Cultural Corridors of South East Europe

Heritage by Type / Ancient Site

Acropolis, Athens

Acropolis, Athens

About the site


Corridor: Western Trans-Balkan Road
Country: Greece, Athens
Type: Ancient Site
Epoch: Antiquity
Theme: Antiquity
World Heritage: Cultural Heritage
AntiquityAntiquityAncient SiteCultural Heritage

Illustrating the civilizations, myths and religions that flourished in Greece over a period of more than 1,000 years, the Acropolis, the site of four of the greatest masterpieces of classical Greek art – the Parthenon, the Propylaea, the Erechtheum and the Temple of Athena Nike – can be seen as symbolizing the idea of world heritage.

UNESCO


The Acropolis hill, so called the "Sacred Rock" of Athens, is the most important site of the city. During Perikles' Golden Age, ancient Greek civilization was represented in an ideal way on the hill and some of the architectural masterpieces of the period were erected on its ground.
The first habitation remains on the Acropolis date from the Neolithic period. Over the centuries, the rocky hill was continuously used either as a cult place or as a residential area or both. The inscriptions on the numerous and precious offerings to the sanctuary of Athena (marble korai, bronze and clay statuettes and vases) indicate that the cult of the city's patron goddess was established as early as the Archaic period (650-480 BC).
The Parthenon is the most important and characteristic monument of the ancient Greek civilization and still remains its international symbol. It was dedicated to Athena Parthenos, the patron goddess of Athens. It was built between 447 and 438 BC and its sculptural decoration was completed in 432 BC. The construction of the monument was initiated by Perikles, the supervisor of the whole work was Pheidias, the famous Athenian sculptor, while Iktinos and Kallikrates were the architects of the building. The temple is built in the Doric order and almost exclusively of Pentelic marble. It is peripteral, with eight columns on each of the narrow sides and seventeen columns on each of the long ones. The central part of the temple, called the cella, sheltered the famous chryselephantine cult statue of Athena, made by Pheidias.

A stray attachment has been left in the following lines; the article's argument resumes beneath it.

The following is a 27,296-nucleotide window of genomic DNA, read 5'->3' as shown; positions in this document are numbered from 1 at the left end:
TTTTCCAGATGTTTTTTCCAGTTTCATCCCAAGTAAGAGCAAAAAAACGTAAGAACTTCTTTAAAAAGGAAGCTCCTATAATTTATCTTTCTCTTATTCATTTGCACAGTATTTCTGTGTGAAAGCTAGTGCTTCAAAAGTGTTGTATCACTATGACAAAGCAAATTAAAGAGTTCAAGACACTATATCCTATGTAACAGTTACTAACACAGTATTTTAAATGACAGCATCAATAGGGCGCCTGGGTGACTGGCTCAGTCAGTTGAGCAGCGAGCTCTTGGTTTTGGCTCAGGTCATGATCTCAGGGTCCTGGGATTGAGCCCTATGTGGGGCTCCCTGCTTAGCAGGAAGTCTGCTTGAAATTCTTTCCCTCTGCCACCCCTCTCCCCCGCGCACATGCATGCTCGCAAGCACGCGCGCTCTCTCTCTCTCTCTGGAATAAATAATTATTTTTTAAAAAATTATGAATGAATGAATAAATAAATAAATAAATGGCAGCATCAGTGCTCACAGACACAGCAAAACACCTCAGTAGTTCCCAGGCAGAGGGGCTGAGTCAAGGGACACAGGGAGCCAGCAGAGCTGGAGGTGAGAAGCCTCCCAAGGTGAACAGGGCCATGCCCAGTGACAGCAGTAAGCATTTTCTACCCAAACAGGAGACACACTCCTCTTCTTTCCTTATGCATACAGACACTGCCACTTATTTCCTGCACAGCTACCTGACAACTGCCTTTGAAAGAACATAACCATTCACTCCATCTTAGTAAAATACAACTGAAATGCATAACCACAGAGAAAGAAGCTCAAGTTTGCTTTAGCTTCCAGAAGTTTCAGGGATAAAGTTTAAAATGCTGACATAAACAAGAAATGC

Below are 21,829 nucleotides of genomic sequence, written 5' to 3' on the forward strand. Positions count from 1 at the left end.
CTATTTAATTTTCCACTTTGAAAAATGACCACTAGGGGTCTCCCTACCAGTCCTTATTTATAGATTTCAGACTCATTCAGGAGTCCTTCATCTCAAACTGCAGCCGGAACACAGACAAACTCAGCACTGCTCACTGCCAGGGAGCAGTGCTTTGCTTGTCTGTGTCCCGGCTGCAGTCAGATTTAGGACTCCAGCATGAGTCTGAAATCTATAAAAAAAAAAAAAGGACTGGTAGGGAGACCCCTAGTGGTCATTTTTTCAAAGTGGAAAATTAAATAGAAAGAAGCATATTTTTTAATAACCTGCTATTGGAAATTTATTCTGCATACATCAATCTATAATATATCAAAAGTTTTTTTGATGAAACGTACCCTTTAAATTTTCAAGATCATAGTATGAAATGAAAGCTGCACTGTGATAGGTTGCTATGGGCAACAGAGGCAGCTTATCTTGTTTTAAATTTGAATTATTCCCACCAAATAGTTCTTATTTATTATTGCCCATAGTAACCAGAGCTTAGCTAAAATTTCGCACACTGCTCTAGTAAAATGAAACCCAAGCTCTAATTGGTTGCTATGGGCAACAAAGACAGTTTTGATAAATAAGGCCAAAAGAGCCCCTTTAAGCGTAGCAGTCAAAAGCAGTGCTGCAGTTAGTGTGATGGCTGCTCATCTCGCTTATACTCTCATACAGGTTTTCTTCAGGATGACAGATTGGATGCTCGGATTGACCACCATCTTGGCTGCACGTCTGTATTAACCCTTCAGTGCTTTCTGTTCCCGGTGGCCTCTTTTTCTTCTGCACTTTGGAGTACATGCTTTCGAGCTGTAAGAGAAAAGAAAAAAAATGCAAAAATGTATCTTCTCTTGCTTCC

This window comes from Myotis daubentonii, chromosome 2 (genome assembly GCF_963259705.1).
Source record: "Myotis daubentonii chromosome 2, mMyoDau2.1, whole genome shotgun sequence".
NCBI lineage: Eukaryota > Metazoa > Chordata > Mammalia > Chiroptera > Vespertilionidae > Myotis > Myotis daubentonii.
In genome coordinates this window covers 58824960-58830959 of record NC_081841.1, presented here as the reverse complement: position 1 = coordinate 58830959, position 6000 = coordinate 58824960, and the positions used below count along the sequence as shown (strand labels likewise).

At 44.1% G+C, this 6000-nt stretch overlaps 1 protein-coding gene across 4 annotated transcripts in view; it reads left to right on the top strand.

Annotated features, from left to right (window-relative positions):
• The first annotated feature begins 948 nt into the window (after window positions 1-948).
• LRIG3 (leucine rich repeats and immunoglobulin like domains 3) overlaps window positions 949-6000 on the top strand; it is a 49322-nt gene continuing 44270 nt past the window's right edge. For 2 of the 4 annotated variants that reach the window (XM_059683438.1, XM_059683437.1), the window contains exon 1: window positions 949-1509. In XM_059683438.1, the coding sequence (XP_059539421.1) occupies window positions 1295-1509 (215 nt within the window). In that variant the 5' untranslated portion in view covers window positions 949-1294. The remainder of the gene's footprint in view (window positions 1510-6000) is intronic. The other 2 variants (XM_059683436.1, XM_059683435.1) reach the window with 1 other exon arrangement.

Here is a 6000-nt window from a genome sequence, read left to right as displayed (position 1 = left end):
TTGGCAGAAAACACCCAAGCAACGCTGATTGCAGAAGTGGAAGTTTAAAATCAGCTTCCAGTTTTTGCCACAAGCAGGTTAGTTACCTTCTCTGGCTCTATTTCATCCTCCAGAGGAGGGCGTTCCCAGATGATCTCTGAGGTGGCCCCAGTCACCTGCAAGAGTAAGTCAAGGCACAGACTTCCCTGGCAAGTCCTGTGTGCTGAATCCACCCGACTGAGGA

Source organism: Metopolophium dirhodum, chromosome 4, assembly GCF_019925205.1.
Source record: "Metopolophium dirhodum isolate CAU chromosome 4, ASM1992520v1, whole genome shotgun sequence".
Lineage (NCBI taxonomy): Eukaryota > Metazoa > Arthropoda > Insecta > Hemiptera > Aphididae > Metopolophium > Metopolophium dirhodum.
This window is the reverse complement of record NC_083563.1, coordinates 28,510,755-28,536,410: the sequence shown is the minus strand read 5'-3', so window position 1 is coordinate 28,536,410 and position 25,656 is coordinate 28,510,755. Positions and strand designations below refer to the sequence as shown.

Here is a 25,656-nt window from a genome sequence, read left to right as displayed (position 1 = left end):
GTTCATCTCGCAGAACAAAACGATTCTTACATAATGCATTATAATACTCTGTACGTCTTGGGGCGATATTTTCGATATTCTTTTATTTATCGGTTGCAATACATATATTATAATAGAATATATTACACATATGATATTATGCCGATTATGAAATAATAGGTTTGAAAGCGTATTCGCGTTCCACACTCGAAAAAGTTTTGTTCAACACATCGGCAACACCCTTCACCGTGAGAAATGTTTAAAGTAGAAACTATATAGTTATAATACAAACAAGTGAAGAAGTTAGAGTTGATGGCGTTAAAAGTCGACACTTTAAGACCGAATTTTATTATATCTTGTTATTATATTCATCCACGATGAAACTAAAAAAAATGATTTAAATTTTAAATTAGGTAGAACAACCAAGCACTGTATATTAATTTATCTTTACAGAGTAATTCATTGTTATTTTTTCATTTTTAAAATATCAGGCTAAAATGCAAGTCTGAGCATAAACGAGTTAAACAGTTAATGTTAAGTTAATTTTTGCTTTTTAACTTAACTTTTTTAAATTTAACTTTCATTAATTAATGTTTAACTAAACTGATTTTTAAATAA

The Erechtheion was built in ca. 420 BC in the Ionic order. It has a prostasis on the east side, a monumental propylon on the north, and the famous porch of the Caryatids on the south. The main temple was divided into two sections, dedicated to the worship of the two principal gods of Attica, Athena and Poseidon-Erechtheus. A relief frieze, bearing a representation possibly of the birth of Erechtheus, decorated the exterior of the building.
The Temple of Athena Nike was constructed in ca. 420 BC by the architect Kallikrates. It is built in the Ionic order, and it is amphiprostyle with a row of four columns in front of each of its narrow sides. The relief frieze on the upper section of the walls depicts the conference of gods on the east side, and scenes from battles on the other three. A marble parapet decorated with the relief representation of Nikae (Victories), protected the edge of the Bastion on which the temple was erected.
The Propylaea are the monumental gateway of the Acropolis was designed by the architect Mnesikles and constructed in 437-432 BC. It comprises a central building and two lateral wings. The colonnades along the west and east sides had a row of Doric columns while two rows of Ionic columns divided the central corridor into three parts. The walls of the north wing were decorated with painted panels or wall paintings and that is why it was called the "Pinakotheke". The ceiling of the Propylaea had coffers with painted decoration and a perforated sima around the roof.

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Read more about Acropolis, Athens at the Unesco World Heritage List.

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